Africa, the second-largest and second most-populous continent, is also home to the youngest population in the world. These young men and women are the future of Africa, but their future is also uncertain. Due to major limitations in education and other mitigating factors, the students of Africa fight an uphill battle to obtain their education.
Here are 10 facts about schools in Africa:
- In 2010, there were still approximately 9 million children of primary school age unable to attend schools in Africa due to various reasons.
- Girls, nomadic peoples, orphans, children with disabilities, children affected by HIV/AIDS, children affected by armed conflict and children affected by natural disasters are at a particular risk of missing out on education. Young girls are in significant danger due to the threat of bodily injury and sexual abuse while traveling to and from school.
- For every two children who attend school in Africa, one will drop out before graduating.
- Approximately 8 of the 10 countries with the lowest primary enrollment rates are in Sub-Saharan Africa. Additionally, 33 million primary school-aged children in Africa do not go to school.
- Many schools are located far away from children’s homes. Only 7 in 10 children who live in rural areas will ever set foot in a school. Secondary schools can only accommodate 36% of students of age and qualification.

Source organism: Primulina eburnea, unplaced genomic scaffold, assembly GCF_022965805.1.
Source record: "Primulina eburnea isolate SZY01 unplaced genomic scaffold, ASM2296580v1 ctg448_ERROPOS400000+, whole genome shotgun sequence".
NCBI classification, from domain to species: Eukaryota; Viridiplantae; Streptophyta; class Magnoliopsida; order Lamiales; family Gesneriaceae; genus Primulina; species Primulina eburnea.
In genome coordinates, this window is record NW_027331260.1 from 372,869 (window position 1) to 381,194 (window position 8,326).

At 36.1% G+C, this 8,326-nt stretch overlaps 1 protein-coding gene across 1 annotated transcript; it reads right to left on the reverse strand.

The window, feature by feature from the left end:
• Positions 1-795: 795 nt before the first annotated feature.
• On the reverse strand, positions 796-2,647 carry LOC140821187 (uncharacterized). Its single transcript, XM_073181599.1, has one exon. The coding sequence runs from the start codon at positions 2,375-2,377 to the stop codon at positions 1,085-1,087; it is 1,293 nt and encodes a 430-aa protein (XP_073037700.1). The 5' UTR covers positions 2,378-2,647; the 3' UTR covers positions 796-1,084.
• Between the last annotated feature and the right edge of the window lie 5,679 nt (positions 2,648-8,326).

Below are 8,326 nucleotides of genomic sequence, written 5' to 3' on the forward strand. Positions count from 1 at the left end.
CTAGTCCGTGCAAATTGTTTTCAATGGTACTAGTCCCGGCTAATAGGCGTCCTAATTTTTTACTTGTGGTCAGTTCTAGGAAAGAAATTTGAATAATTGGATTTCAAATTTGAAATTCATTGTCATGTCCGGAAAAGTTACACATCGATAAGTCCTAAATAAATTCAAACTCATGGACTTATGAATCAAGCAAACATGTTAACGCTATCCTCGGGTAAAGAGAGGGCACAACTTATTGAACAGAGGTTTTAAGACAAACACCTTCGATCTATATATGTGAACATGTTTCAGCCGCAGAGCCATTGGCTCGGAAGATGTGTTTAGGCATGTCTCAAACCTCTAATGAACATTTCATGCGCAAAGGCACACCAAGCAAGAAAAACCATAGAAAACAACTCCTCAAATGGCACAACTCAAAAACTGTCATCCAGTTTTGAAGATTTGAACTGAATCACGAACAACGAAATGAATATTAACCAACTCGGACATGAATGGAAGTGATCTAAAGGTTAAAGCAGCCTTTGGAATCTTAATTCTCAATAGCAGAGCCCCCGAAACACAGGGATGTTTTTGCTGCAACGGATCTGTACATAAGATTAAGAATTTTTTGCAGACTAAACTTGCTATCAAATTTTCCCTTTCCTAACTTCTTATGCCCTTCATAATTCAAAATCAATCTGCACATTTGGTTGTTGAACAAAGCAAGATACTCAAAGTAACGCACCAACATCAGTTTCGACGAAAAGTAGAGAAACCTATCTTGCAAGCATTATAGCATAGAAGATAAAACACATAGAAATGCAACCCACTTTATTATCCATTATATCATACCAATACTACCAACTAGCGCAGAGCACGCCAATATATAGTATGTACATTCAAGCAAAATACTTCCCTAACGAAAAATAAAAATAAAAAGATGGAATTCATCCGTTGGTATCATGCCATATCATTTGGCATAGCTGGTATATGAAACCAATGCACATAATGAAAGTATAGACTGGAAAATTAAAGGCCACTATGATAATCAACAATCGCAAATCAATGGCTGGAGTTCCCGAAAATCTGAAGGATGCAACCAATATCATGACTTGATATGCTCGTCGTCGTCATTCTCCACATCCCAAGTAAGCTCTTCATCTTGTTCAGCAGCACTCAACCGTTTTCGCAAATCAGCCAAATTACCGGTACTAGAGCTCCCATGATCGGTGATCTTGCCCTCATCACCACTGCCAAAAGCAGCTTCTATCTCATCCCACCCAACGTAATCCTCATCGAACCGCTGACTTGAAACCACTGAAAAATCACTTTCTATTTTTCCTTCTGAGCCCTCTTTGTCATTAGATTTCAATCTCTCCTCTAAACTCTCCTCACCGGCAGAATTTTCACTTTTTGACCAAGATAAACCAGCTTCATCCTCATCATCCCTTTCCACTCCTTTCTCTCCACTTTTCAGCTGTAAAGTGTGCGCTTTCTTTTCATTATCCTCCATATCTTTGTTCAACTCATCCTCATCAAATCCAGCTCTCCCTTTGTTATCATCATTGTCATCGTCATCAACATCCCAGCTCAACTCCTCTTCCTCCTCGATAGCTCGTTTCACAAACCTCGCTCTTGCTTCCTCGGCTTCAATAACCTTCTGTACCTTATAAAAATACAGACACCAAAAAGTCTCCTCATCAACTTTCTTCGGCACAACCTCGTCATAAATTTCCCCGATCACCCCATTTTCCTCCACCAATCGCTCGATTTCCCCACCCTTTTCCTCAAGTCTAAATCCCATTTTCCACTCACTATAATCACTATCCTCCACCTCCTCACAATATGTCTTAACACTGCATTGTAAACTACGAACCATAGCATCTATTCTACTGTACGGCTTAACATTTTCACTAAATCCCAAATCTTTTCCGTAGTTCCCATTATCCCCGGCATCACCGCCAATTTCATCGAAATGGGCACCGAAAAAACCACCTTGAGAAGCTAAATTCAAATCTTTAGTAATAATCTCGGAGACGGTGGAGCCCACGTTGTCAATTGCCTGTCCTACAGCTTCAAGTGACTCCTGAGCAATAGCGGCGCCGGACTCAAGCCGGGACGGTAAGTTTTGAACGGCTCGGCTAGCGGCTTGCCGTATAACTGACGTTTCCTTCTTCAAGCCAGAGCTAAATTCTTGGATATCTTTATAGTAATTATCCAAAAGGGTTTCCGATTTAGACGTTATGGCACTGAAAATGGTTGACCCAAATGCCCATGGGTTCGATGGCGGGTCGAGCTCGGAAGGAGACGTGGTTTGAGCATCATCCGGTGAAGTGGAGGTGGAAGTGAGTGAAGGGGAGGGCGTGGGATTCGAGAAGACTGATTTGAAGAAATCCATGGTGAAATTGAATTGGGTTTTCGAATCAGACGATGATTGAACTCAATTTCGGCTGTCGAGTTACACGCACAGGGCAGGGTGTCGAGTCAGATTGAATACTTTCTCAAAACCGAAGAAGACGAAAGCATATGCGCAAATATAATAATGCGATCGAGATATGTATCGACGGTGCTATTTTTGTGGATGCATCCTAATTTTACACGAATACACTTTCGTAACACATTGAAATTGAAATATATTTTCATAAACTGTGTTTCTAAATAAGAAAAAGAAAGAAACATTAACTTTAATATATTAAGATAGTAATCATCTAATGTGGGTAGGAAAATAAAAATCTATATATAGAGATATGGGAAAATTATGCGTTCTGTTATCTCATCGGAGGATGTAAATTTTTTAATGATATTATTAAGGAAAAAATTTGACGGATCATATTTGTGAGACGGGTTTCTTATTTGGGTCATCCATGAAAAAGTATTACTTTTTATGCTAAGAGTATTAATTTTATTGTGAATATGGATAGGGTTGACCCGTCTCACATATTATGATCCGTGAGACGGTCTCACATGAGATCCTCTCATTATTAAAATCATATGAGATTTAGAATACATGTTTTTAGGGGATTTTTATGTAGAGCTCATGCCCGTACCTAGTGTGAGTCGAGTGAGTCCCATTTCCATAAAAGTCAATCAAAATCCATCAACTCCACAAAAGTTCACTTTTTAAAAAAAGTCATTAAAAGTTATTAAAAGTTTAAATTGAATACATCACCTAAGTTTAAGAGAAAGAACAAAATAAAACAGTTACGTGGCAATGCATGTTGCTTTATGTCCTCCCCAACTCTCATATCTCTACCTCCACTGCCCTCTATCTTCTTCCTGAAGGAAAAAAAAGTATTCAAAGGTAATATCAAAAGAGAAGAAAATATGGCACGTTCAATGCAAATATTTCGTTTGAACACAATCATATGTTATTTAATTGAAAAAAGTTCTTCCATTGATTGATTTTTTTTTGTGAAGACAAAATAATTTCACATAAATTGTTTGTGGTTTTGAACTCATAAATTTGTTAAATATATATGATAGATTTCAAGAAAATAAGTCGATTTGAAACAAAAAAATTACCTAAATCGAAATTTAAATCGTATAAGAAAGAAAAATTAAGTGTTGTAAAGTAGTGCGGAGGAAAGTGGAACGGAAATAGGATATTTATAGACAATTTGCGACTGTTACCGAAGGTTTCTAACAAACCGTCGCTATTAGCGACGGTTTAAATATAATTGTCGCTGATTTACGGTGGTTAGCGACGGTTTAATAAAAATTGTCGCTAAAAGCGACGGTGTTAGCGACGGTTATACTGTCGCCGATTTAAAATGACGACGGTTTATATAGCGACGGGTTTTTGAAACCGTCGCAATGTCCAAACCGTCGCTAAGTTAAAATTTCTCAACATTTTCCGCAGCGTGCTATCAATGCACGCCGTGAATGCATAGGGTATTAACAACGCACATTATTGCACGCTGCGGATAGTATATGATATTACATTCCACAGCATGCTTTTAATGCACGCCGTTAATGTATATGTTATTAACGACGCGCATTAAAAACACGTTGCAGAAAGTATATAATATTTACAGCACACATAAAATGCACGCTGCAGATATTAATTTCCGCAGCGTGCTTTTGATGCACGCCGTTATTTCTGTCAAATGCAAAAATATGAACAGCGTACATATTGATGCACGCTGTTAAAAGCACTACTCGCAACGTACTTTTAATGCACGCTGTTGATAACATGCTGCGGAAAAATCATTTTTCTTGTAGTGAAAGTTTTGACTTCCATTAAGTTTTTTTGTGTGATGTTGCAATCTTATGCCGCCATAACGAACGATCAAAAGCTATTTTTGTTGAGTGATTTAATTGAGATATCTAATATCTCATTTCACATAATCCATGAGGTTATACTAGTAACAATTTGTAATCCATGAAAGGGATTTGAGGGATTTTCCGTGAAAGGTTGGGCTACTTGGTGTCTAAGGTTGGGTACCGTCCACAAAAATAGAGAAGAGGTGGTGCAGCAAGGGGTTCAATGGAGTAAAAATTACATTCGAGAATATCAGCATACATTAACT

- Regional primary enrollment rates now stand at 89% for boys and 86% for girls.
- Rates for secondary school enrollment are significantly lower than primary schools. Regional enrollment averages 32% for boys and 29% for girls and many do not actually attend school. Approximately 28% of both boys and girls will attend secondary schools in Africa.
- Enrollment in percent education programs is expanding throughout Africa. It nearly doubled between 1999 and 2012.
- Primary school attendance has more than doubled between 1999 and 2012. Enrollment rose from 62 million to 149 million during this time.
- Parents often can’t afford the cost of education, including books, uniforms, and tuition fees for their children to attend schools in Africa. In response, 15 countries have abolished school fees since 2000, enabling more children to attend primary school.
Africa has made significant strides in promoting healthy growth in enrollment. However, there is still much work to be done to ensure that all children in Africa receive a quality education.
– Drew Hazzard